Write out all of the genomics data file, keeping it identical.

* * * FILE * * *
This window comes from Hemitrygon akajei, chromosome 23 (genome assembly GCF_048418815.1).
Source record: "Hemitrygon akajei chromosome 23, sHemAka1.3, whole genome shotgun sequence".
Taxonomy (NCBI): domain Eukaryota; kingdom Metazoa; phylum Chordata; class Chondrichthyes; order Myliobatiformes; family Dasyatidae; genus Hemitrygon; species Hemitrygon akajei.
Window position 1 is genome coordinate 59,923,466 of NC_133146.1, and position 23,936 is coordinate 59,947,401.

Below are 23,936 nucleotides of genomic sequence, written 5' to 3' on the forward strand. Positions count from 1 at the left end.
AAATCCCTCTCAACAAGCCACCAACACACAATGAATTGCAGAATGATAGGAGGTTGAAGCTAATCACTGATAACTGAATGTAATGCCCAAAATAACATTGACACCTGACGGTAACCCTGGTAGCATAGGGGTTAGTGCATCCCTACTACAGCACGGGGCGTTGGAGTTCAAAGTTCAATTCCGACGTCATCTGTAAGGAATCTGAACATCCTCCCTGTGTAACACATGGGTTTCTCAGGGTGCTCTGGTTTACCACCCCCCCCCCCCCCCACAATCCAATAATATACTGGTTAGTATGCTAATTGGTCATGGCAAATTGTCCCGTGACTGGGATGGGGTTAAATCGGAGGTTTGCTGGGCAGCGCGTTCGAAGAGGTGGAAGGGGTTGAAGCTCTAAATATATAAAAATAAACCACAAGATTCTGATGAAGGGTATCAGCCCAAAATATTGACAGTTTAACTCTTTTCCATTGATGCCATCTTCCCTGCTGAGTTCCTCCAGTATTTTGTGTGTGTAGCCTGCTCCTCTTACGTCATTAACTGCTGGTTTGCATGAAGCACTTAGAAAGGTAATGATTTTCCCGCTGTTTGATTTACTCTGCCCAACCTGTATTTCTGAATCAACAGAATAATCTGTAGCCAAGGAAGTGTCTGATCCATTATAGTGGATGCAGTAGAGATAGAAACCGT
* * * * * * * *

This window comes from Hemitrygon akajei, chromosome 23 (genome assembly GCF_048418815.1).
Source record: "Hemitrygon akajei chromosome 23, sHemAka1.3, whole genome shotgun sequence".
Taxonomy (NCBI): domain Eukaryota; kingdom Metazoa; phylum Chordata; class Chondrichthyes; order Myliobatiformes; family Dasyatidae; genus Hemitrygon; species Hemitrygon akajei.
Window position 1 is genome coordinate 59,923,466 of NC_133146.1, and position 23,936 is coordinate 59,947,401.

Below are 23,936 nucleotides of genomic sequence, written 5' to 3' on the forward strand. Positions count from 1 at the left end.
AAATCCCTCTCAACAAGCCACCAACACACAATGAATTGCAGAATGATAGGAGGTTGAAGCTAATCACTGATAACTGAATGTAATGCCCAAAATAACATTGACACCTGACGGTAACCCTGGTAGCATAGGGGTTAGTGCATCCCTACTACAGCACGGGGCGTTGGAGTTCAAAGTTCAATTCCGACGTCATCTGTAAGGAATCTGAACATCCTCCCTGTGTAACACATGGGTTTCTCAGGGTGCTCTGGTTTACCACCCCCCCCCCCCCCCACAATCCAATAATATACTGGTTAGTATGCTAATTGGTCATGGCAAATTGTCCCGTGACTGGGATGGGGTTAAATCGGAGGTTTGCTGGGCAGCGCGTTCGAAGAGGTGGAAGGGGTTGAAGCTCTAAATATATAAAAATAAACCACAAGATTCTGATGAAGGGTATCAGCCCAAAATATTGACAGTTTAACTCTTTTCCATTGATGCCATCTTCCCTGCTGAGTTCCTCCAGTATTTTGTGTGTGTAGCCTGCTCCTCTTACGTCATTAACTGCTGGTTTGCATGAAGCACTTAGAAAGGTAATGATTTTCCCGCTGTTTGATTTACTCTGCCCAACCTGTATTTCTGAATCAACAGAATAATCTGTAGCCAAGGAAGTGTCTGATCCATTATAGTGGATGCAGTAGAGATAGAAACCGT